What Causes Bad Breath?
Everybody has experienced bad breath at some point. Fortunately, for most people, you can rid embarrassing bad breath with a glass of water, toothpaste, mouthwash, gum, mints or with flossing.
If you want to steer clear of bad breath altogether, it’s a great idea to avoid certain potent foods that are sure to be a culprit of bad breath like onions and garlic.
We do see patients often that have constant bad breath that may not be fixed with brushing, flossing, or avoiding certain foods.
We refer to excessively bad breath as halitosis.
Those suffering with it can be extremely self-conscious, and may experience embarrassment and anxiety.
Halitosis actually isn’t a rare condition. In fact, it is estimated that 1 in 4 people have bad breath. Bad breath is fairly common, so you can rest easy knowing that you’re not alone.
So, what causes bad breath and how can it be treated?
Causes of Bad Breath
- Bad oral hygiene. The largest cause of bad breath is poor dental hygiene. When both personal and professional dental care and upkeep is inadequate, food particles can get trapped between teeth and over time these food particles decay and decompose, emitting odorous bacterial acids in the mouth.
- Smoking. Tobacco has a strong odor and the carcinogens from it coat the teeth, producing the same, smelly decomposing effect as food.
- Alcohol. Alcohol dehydrates the mouth which enhances the decaying odors of the bacteria in the mouth. It also disrupts your digestive system which can increase acid reflux, adding to the bacteria that is already in the mouth.
- Tooth decay. When your teeth decay, it is caused by bacteria and germs eating away at your enamel which causes cavities. This can produce unpleasant odors that come out as bad breath.
- Dry mouth. Saliva is your body’s natural mouth cleaning system. It wipes off food particles and plaque that coat and get stuck between teeth. When your mouth is dry, you don’t have this natural mouth cleaner available to naturally clean for you. As a result, the bacteria on and between the teeth will decay, producing odors in the mouth.
- What you eat. Certain foods such as onions and garlic can emit a strong odor that is also carried into the mouth as bad breath. A diet high in sticky foods and candies as well as hard candy can also lead to bad breath because these types of food particles are harder to remove, and will therefore likely decay in the mouth.
- Other medical issues. Bacterial infections and inflammation of the nose, throat or sinuses, the presence of a foreign body, certain cancers, and gastroesophageal disease (GERD) can all contribute to halitosis. Some of these are unavoidable, while others you can treat or avoid with the help of a medical professional.
There are other, lesser known causes of bad breath that would be suggested you discuss with your dentist or doctor about.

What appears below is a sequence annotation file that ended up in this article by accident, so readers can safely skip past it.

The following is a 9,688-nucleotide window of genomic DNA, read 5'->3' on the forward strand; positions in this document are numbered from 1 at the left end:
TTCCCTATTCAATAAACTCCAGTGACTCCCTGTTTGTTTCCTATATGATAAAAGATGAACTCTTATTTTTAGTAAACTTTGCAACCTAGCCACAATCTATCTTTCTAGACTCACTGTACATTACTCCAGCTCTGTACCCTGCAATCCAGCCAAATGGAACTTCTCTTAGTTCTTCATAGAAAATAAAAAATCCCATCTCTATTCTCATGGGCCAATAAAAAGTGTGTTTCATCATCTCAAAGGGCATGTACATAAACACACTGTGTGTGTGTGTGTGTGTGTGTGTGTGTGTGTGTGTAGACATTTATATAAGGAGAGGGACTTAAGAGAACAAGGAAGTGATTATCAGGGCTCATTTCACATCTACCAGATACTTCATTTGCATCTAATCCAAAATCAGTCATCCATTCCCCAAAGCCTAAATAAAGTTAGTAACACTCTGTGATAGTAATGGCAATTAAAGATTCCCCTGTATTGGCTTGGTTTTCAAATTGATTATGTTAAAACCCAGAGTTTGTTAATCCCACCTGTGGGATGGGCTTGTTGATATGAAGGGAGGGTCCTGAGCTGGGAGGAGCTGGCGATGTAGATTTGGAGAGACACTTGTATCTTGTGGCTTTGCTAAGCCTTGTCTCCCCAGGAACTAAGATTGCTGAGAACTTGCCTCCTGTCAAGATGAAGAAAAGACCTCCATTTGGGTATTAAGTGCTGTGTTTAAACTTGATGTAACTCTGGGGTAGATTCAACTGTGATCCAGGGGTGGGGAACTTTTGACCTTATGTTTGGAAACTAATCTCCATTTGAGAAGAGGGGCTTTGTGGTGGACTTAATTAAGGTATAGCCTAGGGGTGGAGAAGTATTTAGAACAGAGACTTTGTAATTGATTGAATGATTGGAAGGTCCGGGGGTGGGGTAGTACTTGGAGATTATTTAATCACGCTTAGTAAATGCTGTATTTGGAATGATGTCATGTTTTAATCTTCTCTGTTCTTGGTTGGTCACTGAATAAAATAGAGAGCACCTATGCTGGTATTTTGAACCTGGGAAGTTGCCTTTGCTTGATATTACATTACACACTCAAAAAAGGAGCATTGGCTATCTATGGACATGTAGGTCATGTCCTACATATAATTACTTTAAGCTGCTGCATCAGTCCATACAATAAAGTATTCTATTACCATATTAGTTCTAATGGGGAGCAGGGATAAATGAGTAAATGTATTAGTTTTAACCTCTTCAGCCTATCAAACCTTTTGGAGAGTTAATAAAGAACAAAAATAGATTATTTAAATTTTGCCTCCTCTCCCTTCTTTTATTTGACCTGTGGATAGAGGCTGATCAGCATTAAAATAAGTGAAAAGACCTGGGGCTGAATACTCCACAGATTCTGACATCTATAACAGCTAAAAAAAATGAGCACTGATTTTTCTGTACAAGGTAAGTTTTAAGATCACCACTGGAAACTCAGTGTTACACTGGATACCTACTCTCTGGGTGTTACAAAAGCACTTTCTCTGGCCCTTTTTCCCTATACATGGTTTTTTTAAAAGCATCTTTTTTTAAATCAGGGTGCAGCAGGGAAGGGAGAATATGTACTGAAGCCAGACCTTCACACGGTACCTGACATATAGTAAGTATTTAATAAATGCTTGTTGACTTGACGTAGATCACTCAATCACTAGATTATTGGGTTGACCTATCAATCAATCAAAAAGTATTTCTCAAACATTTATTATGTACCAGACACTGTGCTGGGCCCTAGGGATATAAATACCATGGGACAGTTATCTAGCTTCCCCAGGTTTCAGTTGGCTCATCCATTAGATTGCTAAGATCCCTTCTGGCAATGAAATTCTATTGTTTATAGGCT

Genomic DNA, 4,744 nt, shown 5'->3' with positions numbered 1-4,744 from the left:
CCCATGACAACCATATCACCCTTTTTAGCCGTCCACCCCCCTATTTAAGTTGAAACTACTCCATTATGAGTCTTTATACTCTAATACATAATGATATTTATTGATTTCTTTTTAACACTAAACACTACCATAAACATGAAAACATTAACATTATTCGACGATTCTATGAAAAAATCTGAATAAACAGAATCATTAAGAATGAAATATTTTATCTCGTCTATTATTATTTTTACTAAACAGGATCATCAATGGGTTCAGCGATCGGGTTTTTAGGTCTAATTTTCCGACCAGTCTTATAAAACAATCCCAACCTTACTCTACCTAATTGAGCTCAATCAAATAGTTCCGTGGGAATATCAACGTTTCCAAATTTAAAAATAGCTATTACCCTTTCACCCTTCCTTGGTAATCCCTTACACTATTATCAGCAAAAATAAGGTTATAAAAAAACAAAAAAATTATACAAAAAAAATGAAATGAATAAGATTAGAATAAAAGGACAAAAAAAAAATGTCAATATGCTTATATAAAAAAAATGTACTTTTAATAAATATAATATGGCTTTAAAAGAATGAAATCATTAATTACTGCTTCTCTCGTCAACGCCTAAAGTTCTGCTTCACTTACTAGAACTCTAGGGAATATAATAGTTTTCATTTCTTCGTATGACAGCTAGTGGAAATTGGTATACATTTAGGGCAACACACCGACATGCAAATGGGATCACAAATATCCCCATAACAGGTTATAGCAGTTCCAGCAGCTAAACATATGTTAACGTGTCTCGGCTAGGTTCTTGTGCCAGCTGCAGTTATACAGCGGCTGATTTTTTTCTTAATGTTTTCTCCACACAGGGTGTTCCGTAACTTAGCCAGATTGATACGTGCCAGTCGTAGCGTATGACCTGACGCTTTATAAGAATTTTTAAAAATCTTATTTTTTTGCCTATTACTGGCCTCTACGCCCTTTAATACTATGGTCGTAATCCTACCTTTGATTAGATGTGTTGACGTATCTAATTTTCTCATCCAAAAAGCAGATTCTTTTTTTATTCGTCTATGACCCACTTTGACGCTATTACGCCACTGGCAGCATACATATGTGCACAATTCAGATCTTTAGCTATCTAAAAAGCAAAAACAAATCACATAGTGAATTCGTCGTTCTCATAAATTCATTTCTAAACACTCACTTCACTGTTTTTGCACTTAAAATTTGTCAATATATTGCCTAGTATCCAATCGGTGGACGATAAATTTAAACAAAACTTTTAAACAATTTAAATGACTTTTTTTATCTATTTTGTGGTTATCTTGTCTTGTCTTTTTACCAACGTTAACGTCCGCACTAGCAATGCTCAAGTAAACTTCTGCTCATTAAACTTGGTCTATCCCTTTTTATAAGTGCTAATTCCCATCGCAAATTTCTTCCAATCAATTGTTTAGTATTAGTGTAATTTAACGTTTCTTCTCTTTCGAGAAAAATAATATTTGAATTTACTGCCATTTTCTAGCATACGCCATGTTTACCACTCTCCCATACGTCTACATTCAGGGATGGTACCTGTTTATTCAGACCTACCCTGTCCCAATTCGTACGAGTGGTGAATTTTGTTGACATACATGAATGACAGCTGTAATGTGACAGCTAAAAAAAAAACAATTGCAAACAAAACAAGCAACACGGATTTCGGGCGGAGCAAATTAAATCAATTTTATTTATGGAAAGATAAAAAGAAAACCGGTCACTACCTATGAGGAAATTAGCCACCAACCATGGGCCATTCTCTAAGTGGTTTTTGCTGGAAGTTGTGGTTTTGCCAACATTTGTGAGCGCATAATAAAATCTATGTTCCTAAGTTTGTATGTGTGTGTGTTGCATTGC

Now that you know the most common causes of halitosis, how can it be treated?
Treatments for Halitosis
- Good oral hygiene: Proper oral care includes brushing your teeth twice a day, preferably after every meal, and daily flossing. Additionally, according to The American Dental Association you should brush your teeth for at least 2 minutes but most people spend an average of only 45 seconds brushing.
- Clean dental weark: If you have removable dental mouth wear like mouth guards or retainers, it needs to be removed and cleaned daily. This daily cleaning will limit the build-up of bacteria as well as the transferring of bacteria back into the mouth. Similarly, your toothbrush needs to be replaced every 2-3 months.
- Don’t forget your tongue: While attention is on teeth and gums, the tongue is just as important. Your tongue actually catches more bacteria, food particles and dead cells than your teeth and gums. Yet, we often forget this feature. A tongue scraper is a good tool to clean off your tongue.
- Avoid dry mouth: Drink a lot of water and avoid alcohol and tobacco, both of which dehydrate the mouth. Chewing gum or sucking a sweet (preferably sugar-free) can help stimulate the production of saliva.
- Diet: Avoid onions, garlic, spicy and sugary foods. Reduce coffee and alcohol consumption. Eating a breakfast that includes rougher foods can help clean the back of the tongue first thing in the morning helping your breath for the rest of the day.
Bad oral hygiene, underlying health issues, and dental decay are some of the more common causes of bad breath. Proper dental hygiene and cleaning of dental equipment are some ways to reduce bad breath.
If you have consistent bad breath, and are tired of the daily embarrassment, schedule an appointment for a consultation or a dental cleaning in Denver, CO with us at LeDown’s Dentistry today. We want our patients to life to the fullest with a beautiful smile and plenty of confidence.